And my passion for electronics has grown throughout my life. But more than that, my conviction about creating a Sony culture with a commitment to deliver products with emotional value has matured and evolved over time.
Now today, Sony offers a vast array of products: televisions, game consoles, image capture, mobile devices, professional broadcast equipment. These products enable us to provide people with content, entertainment, and social connections.
However, these products also have certain limitations.
So in looking forward, as Andy described, our desire is to break out of the confinements of physical places or even primary devices as the only points of access.
The conventional boundaries are being transformed, if not vanishing altogether.
Sony will be releasing products in the very near future that will create an entirely new concept of consumer electronics. These concepts will reshape our personal media landscape and transform our living spaces into evolving environments.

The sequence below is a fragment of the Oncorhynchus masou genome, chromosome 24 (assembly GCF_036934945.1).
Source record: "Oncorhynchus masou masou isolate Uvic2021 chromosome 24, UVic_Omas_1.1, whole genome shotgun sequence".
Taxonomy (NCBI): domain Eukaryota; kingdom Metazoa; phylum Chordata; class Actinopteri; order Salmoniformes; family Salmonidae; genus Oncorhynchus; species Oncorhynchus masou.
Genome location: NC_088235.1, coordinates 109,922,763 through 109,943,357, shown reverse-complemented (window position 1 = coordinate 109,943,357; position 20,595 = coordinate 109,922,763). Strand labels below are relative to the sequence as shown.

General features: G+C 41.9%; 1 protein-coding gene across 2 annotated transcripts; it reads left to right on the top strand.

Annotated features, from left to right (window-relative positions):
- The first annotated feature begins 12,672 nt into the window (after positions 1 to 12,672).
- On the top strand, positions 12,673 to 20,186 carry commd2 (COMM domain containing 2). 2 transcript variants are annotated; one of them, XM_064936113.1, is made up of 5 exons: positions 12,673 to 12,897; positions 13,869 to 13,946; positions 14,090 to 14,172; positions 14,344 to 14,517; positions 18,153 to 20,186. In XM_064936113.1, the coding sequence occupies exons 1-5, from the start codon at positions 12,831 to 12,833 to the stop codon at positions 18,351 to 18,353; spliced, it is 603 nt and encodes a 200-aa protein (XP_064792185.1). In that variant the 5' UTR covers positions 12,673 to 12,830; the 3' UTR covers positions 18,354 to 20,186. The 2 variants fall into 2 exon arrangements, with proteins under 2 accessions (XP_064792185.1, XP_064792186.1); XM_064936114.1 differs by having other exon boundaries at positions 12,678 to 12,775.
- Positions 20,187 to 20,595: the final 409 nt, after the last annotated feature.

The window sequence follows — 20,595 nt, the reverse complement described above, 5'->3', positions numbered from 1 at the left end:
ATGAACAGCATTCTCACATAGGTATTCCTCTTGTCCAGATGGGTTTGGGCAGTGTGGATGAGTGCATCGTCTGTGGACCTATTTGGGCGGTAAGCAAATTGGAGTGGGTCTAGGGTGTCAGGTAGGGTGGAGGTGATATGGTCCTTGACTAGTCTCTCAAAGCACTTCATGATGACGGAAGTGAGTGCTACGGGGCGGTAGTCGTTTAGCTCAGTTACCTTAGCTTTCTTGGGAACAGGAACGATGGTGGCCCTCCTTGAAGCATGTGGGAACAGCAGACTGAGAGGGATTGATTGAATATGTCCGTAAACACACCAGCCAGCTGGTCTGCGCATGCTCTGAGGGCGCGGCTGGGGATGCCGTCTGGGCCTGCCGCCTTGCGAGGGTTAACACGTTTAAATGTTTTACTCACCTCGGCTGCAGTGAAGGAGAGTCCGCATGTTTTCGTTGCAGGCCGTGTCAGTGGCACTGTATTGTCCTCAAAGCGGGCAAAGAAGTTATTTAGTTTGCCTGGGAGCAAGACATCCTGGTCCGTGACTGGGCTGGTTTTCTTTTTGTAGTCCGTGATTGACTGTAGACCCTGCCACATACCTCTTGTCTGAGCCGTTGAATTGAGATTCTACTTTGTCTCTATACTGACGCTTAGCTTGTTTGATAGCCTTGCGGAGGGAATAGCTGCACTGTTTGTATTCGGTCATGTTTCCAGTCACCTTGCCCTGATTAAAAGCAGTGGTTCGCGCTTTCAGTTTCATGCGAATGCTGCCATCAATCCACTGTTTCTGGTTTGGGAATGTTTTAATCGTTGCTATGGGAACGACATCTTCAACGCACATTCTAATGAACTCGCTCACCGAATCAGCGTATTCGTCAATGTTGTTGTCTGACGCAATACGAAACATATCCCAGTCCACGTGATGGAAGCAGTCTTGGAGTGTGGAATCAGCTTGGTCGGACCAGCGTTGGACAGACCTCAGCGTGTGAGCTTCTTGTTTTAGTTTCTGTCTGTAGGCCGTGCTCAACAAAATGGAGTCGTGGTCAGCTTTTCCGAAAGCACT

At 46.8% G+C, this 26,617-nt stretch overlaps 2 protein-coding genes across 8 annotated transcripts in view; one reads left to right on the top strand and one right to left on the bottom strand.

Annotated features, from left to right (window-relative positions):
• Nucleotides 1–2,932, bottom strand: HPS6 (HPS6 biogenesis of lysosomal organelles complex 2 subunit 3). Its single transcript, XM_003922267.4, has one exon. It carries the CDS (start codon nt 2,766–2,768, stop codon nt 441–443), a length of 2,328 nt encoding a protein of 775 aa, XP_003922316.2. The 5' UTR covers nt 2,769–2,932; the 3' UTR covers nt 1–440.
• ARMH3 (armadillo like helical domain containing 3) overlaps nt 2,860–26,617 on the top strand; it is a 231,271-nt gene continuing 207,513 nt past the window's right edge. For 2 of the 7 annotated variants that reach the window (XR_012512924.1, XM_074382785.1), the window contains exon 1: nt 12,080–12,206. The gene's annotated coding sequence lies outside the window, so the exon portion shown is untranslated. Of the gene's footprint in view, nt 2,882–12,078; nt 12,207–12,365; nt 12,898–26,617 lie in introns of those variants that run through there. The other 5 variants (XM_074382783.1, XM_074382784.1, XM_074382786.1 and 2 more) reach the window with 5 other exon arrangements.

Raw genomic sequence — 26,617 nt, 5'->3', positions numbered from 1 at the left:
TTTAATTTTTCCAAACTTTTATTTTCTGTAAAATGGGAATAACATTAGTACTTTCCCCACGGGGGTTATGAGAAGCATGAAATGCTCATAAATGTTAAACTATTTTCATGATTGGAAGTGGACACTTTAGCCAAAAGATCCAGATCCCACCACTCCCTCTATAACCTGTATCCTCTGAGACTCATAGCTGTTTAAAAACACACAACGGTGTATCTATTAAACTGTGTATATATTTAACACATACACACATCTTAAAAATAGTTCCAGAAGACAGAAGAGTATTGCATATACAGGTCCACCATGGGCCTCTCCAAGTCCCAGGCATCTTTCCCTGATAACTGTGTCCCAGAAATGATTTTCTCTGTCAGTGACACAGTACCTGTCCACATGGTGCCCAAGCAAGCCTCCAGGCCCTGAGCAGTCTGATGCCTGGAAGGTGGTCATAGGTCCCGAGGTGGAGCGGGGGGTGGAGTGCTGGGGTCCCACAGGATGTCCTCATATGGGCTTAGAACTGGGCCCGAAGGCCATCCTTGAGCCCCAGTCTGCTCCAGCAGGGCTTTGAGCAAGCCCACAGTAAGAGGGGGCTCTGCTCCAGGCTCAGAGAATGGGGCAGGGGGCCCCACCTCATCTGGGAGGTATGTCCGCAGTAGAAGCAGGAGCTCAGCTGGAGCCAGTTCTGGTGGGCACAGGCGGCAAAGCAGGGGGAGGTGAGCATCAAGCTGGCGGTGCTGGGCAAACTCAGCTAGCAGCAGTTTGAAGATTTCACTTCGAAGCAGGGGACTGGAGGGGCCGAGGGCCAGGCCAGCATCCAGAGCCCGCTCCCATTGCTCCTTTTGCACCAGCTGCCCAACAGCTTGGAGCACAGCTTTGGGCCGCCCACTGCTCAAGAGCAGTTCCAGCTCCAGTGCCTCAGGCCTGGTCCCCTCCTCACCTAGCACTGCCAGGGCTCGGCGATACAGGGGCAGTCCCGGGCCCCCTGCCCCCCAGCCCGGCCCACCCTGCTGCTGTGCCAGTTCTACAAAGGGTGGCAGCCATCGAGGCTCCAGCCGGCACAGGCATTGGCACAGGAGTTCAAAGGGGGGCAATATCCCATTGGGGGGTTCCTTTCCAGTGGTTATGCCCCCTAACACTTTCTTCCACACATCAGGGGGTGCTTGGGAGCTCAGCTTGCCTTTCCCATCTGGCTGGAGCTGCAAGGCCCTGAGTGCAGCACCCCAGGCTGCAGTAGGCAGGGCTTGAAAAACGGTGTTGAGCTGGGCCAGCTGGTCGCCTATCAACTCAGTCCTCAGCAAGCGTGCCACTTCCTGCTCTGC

We’re envisioning and creating a world where people can enjoy, where you can enjoy new ways of experiencing entertainment. Freely and without the restrictions of frames, boxes, and displays.
The essence of this vision is a new and emerging concept that we call the “life space UX” concept. And one of the first steps we’re taking in breaking free of the traditional screen or devices is the ultra short throw projector.
This state-of-the-art device can be placed anywhere in the home, turning an environment into a dynamic living space. Normal walls will become fluid displays.
Our new concept, life space UX, does more than just eliminate boundaries. This new vision creates a brand new sensual and atmospheric experience that utilizes space itself.
For example, you can create a window with a view of the outside which transitions throughout the day to your own liking. Or you can turn your favorite movie scenes into wall art with gradual transitions bringing mood and atmosphere to the places where you live and work.
And I’ve seen awe-inspiring and wow-inspiring product in action. So the other day as I stood in my office on the 20th floor at Sony headquarters in Tokyo and I looked at a wall, a perfect window formed revealing a view of a street scene in the Ginza.
And what was beyond that wall, the street scene — pedestrians, cars, taxis, buildings, and public spaces, all to perfect scale — was displayed in vivid 4K image quality on that wall-sized canvas.